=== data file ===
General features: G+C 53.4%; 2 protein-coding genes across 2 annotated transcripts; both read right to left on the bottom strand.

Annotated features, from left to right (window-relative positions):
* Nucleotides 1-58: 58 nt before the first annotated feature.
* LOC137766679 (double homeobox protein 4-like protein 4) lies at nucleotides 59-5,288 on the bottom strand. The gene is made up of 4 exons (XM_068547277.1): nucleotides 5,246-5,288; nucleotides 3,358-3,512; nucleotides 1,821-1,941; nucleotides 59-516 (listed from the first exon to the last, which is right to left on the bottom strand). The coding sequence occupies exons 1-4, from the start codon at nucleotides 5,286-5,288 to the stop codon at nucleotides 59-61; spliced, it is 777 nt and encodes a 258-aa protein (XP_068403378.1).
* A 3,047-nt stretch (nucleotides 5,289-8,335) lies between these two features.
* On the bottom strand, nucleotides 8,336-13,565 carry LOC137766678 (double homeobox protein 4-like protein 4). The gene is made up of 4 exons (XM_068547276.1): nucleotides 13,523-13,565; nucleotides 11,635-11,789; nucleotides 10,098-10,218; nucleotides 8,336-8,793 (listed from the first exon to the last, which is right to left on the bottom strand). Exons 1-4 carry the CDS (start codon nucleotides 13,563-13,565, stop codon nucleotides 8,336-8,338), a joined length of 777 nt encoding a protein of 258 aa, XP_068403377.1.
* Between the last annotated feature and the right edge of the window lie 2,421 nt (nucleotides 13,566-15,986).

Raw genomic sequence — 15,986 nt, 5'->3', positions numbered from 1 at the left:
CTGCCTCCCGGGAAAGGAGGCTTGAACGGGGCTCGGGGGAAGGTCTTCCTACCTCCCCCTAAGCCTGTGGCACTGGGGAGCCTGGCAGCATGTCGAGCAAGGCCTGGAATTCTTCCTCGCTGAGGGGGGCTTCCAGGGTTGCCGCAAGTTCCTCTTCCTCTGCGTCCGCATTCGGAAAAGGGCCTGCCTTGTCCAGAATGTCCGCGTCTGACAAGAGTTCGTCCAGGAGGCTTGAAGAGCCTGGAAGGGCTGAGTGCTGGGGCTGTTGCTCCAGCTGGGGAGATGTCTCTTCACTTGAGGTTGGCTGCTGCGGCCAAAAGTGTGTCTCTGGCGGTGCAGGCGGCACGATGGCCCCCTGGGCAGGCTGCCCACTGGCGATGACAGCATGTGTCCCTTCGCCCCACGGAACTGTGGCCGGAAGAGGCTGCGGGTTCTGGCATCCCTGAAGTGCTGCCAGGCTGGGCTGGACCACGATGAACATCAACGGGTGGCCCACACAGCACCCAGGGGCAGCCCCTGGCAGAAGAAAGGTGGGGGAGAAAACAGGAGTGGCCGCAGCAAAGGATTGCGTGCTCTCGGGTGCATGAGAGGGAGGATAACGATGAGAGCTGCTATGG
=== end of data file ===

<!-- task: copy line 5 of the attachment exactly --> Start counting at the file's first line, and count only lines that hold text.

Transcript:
* A 3,047-nt stretch (nucleotides 5,289-8,335) lies between these two features.